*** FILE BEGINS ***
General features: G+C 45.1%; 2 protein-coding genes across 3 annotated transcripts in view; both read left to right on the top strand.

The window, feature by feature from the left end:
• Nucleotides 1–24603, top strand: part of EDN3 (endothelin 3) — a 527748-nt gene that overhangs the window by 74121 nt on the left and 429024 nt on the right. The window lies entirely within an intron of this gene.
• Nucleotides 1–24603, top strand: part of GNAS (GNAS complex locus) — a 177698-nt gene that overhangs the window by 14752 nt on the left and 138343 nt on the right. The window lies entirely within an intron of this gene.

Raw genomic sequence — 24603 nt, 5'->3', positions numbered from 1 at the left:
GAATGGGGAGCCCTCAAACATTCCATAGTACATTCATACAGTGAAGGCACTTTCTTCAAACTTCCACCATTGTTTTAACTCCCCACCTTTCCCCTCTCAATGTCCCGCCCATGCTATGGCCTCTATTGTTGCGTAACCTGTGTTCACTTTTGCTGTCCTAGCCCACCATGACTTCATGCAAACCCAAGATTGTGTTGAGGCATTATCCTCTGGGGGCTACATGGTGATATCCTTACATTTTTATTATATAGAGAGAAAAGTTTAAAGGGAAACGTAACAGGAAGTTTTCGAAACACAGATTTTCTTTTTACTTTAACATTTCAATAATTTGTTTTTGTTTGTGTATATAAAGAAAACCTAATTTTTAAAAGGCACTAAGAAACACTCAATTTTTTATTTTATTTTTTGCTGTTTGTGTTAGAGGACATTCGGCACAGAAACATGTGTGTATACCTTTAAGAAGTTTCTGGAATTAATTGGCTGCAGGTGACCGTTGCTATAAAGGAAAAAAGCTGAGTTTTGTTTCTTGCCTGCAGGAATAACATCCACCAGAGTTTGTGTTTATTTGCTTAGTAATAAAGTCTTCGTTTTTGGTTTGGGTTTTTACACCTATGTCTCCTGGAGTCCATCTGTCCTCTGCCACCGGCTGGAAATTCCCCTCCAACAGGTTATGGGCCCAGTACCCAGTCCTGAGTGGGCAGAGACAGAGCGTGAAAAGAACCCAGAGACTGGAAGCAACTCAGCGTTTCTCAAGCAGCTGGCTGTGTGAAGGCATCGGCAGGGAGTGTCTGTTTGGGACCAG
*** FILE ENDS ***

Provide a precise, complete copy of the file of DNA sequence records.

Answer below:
General features: G+C 45.1%; 2 protein-coding genes across 3 annotated transcripts in view; both read left to right on the top strand.

The window, feature by feature from the left end:
• Nucleotides 1–24603, top strand: part of EDN3 (endothelin 3) — a 527748-nt gene that overhangs the window by 74121 nt on the left and 429024 nt on the right. The window lies entirely within an intron of this gene.
• Nucleotides 1–24603, top strand: part of GNAS (GNAS complex locus) — a 177698-nt gene that overhangs the window by 14752 nt on the left and 138343 nt on the right. The window lies entirely within an intron of this gene.

Raw genomic sequence — 24603 nt, 5'->3', positions numbered from 1 at the left:
GAATGGGGAGCCCTCAAACATTCCATAGTACATTCATACAGTGAAGGCACTTTCTTCAAACTTCCACCATTGTTTTAACTCCCCACCTTTCCCCTCTCAATGTCCCGCCCATGCTATGGCCTCTATTGTTGCGTAACCTGTGTTCACTTTTGCTGTCCTAGCCCACCATGACTTCATGCAAACCCAAGATTGTGTTGAGGCATTATCCTCTGGGGGCTACATGGTGATATCCTTACATTTTTATTATATAGAGAGAAAAGTTTAAAGGGAAACGTAACAGGAAGTTTTCGAAACACAGATTTTCTTTTTACTTTAACATTTCAATAATTTGTTTTTGTTTGTGTATATAAAGAAAACCTAATTTTTAAAAGGCACTAAGAAACACTCAATTTTTTATTTTATTTTTTGCTGTTTGTGTTAGAGGACATTCGGCACAGAAACATGTGTGTATACCTTTAAGAAGTTTCTGGAATTAATTGGCTGCAGGTGACCGTTGCTATAAAGGAAAAAAGCTGAGTTTTGTTTCTTGCCTGCAGGAATAACATCCACCAGAGTTTGTGTTTATTTGCTTAGTAATAAAGTCTTCGTTTTTGGTTTGGGTTTTTACACCTATGTCTCCTGGAGTCCATCTGTCCTCTGCCACCGGCTGGAAATTCCCCTCCAACAGGTTATGGGCCCAGTACCCAGTCCTGAGTGGGCAGAGACAGAGCGTGAAAAGAACCCAGAGACTGGAAGCAACTCAGCGTTTCTCAAGCAGCTGGCTGTGTGAAGGCATCGGCAGGGAGTGTCTGTTTGGGACCAG